May 25 2013 Latest news:
Tuesday, June 19, 2012
A probe has been launched into claims of widespread corruption among foreign agents and officials supplying tickets to the London Olympics.
The International Olympic Committee is threatening a radical shake-up of the way Olympic tickets are distributed among its member countries after a Sunday Times investigation suggested officials were offering thousands of top tickets on the black market.
London Olympics chief Lord Coe was dragged into the row after the newspaper secretly filmed Greek national Olympic committee president Spyros Caprolos claiming he had successfully lobbied him for more premium Olympic tickets on Greece’s behalf.
The London Organising Committee of the Olympic Games (Locog) tonight denied the claims.
The revelations have prompted senior politician Sir Menzies Campbell - a member of the Olympic Board which helps oversee London 2012 - to call for offending countries to lose future allocations of tickets.
He told the BBC: “The sanctions should be not just that the tickets get cancelled for this Olympic Games but that tickets are not awarded on future occasions.”
The Sunday Times newspaper has presented a dossier of evidence on agents and officials controlling the tickets for 54 countries.
Thousands of the best seats at the top events - including the 100m final - were up for sale after being siphoned off from official supplies held by overseas national Olympic committees (NOCs), the newspaper said.
National Olympic committees are forbidden to sell their tickets abroad or to anyone who plans to resell them.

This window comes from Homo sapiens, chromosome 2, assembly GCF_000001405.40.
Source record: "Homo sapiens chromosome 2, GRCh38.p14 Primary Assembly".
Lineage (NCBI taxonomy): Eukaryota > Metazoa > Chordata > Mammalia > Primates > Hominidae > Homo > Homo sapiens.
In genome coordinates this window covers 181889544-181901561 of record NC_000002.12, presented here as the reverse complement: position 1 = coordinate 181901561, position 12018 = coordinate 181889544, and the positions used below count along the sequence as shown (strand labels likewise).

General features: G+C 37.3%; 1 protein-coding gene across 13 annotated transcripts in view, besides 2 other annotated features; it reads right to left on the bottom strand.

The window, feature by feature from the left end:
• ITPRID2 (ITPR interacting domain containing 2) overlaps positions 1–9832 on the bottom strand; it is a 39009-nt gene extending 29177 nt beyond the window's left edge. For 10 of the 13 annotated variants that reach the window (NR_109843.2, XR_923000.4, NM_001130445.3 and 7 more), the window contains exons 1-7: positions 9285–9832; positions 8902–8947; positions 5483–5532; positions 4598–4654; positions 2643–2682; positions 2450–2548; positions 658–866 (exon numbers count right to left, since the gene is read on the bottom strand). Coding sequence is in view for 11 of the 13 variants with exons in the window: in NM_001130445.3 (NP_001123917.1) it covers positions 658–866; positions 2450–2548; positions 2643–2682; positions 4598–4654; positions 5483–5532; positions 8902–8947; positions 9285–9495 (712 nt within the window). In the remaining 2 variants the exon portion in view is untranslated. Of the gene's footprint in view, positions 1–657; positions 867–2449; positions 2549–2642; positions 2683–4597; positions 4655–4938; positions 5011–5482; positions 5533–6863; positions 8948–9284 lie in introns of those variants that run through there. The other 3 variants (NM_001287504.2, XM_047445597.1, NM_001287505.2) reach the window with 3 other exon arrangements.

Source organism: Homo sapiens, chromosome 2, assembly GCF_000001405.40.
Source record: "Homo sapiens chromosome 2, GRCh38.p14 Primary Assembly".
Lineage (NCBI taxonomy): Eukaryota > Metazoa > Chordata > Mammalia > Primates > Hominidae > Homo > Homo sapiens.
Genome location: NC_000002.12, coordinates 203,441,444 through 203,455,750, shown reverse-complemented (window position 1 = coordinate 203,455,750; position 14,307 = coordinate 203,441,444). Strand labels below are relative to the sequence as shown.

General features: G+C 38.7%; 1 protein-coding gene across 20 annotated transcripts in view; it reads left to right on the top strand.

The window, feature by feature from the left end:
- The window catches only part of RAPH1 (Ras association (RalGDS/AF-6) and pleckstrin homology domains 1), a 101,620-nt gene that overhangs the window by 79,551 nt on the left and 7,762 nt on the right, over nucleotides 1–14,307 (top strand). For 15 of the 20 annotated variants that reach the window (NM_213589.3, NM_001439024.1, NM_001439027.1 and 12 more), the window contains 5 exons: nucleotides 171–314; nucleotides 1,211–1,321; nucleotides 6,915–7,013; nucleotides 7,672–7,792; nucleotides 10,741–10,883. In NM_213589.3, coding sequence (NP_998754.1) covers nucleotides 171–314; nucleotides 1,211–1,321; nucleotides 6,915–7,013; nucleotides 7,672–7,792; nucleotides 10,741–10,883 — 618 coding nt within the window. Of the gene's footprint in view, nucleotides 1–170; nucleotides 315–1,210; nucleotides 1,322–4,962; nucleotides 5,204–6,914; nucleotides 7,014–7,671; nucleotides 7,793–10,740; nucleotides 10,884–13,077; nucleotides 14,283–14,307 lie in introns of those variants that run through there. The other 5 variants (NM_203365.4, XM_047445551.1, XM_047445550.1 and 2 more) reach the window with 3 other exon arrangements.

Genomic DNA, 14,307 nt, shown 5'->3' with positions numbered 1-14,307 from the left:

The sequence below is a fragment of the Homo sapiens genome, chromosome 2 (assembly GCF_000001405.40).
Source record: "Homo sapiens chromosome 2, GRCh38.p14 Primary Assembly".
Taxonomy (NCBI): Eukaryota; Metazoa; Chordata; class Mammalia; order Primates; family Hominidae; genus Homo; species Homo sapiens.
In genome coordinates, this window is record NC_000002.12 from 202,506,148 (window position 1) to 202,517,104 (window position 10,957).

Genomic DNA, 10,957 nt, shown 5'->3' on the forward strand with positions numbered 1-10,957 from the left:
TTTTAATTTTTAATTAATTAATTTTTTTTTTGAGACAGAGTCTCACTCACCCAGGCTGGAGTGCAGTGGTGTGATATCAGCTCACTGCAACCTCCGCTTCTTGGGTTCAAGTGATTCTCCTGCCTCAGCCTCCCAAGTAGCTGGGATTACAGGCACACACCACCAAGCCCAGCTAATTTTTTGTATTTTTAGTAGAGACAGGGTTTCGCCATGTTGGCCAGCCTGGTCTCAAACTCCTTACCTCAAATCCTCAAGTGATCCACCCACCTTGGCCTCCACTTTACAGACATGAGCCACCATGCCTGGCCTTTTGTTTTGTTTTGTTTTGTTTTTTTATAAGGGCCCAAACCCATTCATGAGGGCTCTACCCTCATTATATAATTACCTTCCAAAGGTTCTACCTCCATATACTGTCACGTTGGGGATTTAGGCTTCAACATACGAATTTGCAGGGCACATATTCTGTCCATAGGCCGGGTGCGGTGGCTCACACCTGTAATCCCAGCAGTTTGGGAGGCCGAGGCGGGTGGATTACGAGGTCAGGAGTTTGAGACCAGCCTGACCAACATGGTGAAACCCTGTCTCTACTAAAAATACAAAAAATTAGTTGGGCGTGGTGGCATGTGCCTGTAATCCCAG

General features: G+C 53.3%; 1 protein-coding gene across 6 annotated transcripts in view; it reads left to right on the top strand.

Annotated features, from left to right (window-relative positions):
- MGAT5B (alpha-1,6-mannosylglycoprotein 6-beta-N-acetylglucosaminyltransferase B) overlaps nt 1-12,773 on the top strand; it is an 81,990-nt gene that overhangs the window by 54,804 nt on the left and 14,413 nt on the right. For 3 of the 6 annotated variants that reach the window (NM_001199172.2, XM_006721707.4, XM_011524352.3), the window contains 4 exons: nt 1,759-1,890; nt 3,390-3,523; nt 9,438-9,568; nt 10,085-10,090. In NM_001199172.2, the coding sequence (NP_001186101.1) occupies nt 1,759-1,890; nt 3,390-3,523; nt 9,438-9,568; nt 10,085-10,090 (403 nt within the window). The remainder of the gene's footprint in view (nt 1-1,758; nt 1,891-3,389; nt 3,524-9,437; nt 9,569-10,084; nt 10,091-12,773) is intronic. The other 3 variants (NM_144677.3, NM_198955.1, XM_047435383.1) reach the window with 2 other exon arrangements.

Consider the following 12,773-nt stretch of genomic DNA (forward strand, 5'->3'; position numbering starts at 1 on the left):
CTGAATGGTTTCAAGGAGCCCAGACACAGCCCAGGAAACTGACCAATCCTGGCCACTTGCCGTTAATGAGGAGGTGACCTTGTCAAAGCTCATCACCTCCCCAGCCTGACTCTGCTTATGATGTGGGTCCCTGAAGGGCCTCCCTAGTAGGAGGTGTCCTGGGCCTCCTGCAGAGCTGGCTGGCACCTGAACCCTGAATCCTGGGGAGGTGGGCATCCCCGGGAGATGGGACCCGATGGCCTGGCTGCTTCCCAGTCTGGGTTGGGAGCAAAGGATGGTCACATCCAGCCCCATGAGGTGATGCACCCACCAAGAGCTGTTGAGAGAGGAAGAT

But The Sunday Times said undercover reporters posing as envoys of a Middle Eastern ticket tout found 27 officials and agents who were willing to do business.
According to the paper, these included one country’s official ticket agency which The Sunday Times claimed offered category AA tickets, the best seats in the stadiums, to the fake Middle Eastern tout for up to £6,000 each.
The IOC confirmed they were investigating the allegations and will consider a complete shake-up of how Olympic tickets are distributed among member countries.
An IOC statement read: “The International Olympic Committee has moved quickly to deal with allegations that some National Olympic Committees and Authorised Ticket Resellers (ATR) have broken rules relating to the sale of Olympic tickets.
“After claims that several NOCs and ATRs were reportedly willing to break the rules by offering to buy or sell tickets outside their territory, sell tickets at inflated prices, or sell tickets to unauthorised resellers, the IOC has ordered an immediate inquiry and referred the allegations to its independent ethics commission.
“On being informed of the allegations, the IOC immediately convened an extraordinary meeting of its executive board and determined a number of actions - the convening of the ethics commission and asking for any evidence of wrongdoing to be provided to the commission without delay.
“The IOC takes these allegations very seriously and has immediately taken the first steps to investigate. Should any irregularities be proven, the organisation will deal with those involved in an appropriate manner.
“The NOCs are autonomous organisations, but if any of the cases are confirmed the IOC will not hesitate to impose the strongest sanctions.
“The IOC has also determined that it will take on board any recommendations coming out of the inquiry to improve the way thatlo tickets are allocated and sold internationally in the future.”